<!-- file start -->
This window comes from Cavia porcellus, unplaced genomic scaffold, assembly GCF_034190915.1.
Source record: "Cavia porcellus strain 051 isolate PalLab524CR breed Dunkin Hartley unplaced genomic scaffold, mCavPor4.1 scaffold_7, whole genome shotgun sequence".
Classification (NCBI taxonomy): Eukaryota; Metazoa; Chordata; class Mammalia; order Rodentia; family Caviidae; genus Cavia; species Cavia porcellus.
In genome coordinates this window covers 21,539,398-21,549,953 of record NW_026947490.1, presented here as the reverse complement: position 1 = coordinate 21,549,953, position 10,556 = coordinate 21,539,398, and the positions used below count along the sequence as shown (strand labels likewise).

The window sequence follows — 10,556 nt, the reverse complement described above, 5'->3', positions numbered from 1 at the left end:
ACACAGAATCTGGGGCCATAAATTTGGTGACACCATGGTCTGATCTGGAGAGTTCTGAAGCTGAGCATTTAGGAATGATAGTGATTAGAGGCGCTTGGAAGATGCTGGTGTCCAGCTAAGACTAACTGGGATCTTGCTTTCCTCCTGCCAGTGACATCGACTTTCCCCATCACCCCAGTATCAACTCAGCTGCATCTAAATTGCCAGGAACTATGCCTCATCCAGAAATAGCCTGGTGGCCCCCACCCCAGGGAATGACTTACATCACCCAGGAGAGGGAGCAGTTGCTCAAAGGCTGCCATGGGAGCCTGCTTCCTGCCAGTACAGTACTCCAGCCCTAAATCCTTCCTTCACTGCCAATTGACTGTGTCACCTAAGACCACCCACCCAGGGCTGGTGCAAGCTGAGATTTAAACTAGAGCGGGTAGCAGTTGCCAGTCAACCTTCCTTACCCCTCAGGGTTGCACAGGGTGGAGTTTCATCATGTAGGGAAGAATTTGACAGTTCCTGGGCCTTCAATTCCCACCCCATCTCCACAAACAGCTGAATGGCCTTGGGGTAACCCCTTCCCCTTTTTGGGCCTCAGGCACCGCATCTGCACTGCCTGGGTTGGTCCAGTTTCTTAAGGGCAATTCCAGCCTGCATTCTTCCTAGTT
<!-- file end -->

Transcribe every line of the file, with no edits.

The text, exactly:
This window comes from Cavia porcellus, unplaced genomic scaffold, assembly GCF_034190915.1.
Source record: "Cavia porcellus strain 051 isolate PalLab524CR breed Dunkin Hartley unplaced genomic scaffold, mCavPor4.1 scaffold_7, whole genome shotgun sequence".
Classification (NCBI taxonomy): Eukaryota; Metazoa; Chordata; class Mammalia; order Rodentia; family Caviidae; genus Cavia; species Cavia porcellus.
In genome coordinates this window covers 21,539,398-21,549,953 of record NW_026947490.1, presented here as the reverse complement: position 1 = coordinate 21,549,953, position 10,556 = coordinate 21,539,398, and the positions used below count along the sequence as shown (strand labels likewise).

The window sequence follows — 10,556 nt, the reverse complement described above, 5'->3', positions numbered from 1 at the left end:
ACACAGAATCTGGGGCCATAAATTTGGTGACACCATGGTCTGATCTGGAGAGTTCTGAAGCTGAGCATTTAGGAATGATAGTGATTAGAGGCGCTTGGAAGATGCTGGTGTCCAGCTAAGACTAACTGGGATCTTGCTTTCCTCCTGCCAGTGACATCGACTTTCCCCATCACCCCAGTATCAACTCAGCTGCATCTAAATTGCCAGGAACTATGCCTCATCCAGAAATAGCCTGGTGGCCCCCACCCCAGGGAATGACTTACATCACCCAGGAGAGGGAGCAGTTGCTCAAAGGCTGCCATGGGAGCCTGCTTCCTGCCAGTACAGTACTCCAGCCCTAAATCCTTCCTTCACTGCCAATTGACTGTGTCACCTAAGACCACCCACCCAGGGCTGGTGCAAGCTGAGATTTAAACTAGAGCGGGTAGCAGTTGCCAGTCAACCTTCCTTACCCCTCAGGGTTGCACAGGGTGGAGTTTCATCATGTAGGGAAGAATTTGACAGTTCCTGGGCCTTCAATTCCCACCCCATCTCCACAAACAGCTGAATGGCCTTGGGGTAACCCCTTCCCCTTTTTGGGCCTCAGGCACCGCATCTGCACTGCCTGGGTTGGTCCAGTTTCTTAAGGGCAATTCCAGCCTGCATTCTTCCTAGTT